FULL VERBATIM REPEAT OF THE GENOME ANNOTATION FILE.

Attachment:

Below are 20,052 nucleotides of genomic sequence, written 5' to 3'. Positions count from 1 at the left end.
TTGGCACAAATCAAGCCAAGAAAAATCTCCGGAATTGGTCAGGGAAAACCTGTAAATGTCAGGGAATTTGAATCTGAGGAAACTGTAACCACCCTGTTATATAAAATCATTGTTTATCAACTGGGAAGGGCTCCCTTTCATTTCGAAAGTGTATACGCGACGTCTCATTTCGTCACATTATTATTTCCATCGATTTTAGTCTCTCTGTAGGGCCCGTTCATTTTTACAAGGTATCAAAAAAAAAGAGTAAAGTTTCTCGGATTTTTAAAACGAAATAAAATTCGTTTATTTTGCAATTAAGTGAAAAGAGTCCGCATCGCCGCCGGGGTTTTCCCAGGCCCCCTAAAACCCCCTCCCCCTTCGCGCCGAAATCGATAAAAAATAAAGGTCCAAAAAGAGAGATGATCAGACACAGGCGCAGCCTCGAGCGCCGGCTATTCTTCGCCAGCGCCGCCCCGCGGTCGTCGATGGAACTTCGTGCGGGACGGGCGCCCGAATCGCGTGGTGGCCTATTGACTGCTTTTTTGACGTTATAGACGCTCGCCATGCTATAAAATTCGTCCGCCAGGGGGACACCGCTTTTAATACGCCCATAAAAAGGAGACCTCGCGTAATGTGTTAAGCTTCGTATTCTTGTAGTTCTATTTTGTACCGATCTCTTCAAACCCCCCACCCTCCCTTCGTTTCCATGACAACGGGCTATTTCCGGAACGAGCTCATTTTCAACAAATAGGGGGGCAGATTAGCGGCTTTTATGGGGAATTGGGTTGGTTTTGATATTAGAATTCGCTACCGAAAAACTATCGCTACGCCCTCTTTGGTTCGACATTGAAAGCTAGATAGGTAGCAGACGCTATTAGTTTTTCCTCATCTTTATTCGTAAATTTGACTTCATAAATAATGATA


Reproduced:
Below are 20,052 nucleotides of genomic sequence, written 5' to 3'. Positions count from 1 at the left end.
TTGGCACAAATCAAGCCAAGAAAAATCTCCGGAATTGGTCAGGGAAAACCTGTAAATGTCAGGGAATTTGAATCTGAGGAAACTGTAACCACCCTGTTATATAAAATCATTGTTTATCAACTGGGAAGGGCTCCCTTTCATTTCGAAAGTGTATACGCGACGTCTCATTTCGTCACATTATTATTTCCATCGATTTTAGTCTCTCTGTAGGGCCCGTTCATTTTTACAAGGTATCAAAAAAAAAGAGTAAAGTTTCTCGGATTTTTAAAACGAAATAAAATTCGTTTATTTTGCAATTAAGTGAAAAGAGTCCGCATCGCCGCCGGGGTTTTCCCAGGCCCCCTAAAACCCCCTCCCCCTTCGCGCCGAAATCGATAAAAAATAAAGGTCCAAAAAGAGAGATGATCAGACACAGGCGCAGCCTCGAGCGCCGGCTATTCTTCGCCAGCGCCGCCCCGCGGTCGTCGATGGAACTTCGTGCGGGACGGGCGCCCGAATCGCGTGGTGGCCTATTGACTGCTTTTTTGACGTTATAGACGCTCGCCATGCTATAAAATTCGTCCGCCAGGGGGACACCGCTTTTAATACGCCCATAAAAAGGAGACCTCGCGTAATGTGTTAAGCTTCGTATTCTTGTAGTTCTATTTTGTACCGATCTCTTCAAACCCCCCACCCTCCCTTCGTTTCCATGACAACGGGCTATTTCCGGAACGAGCTCATTTTCAACAAATAGGGGGGCAGATTAGCGGCTTTTATGGGGAATTGGGTTGGTTTTGATATTAGAATTCGCTACCGAAAAACTATCGCTACGCCCTCTTTGGTTCGACATTGAAAGCTAGATAGGTAGCAGACGCTATTAGTTTTTCCTCATCTTTATTCGTAAATTTGACTTCATAAATAATGATA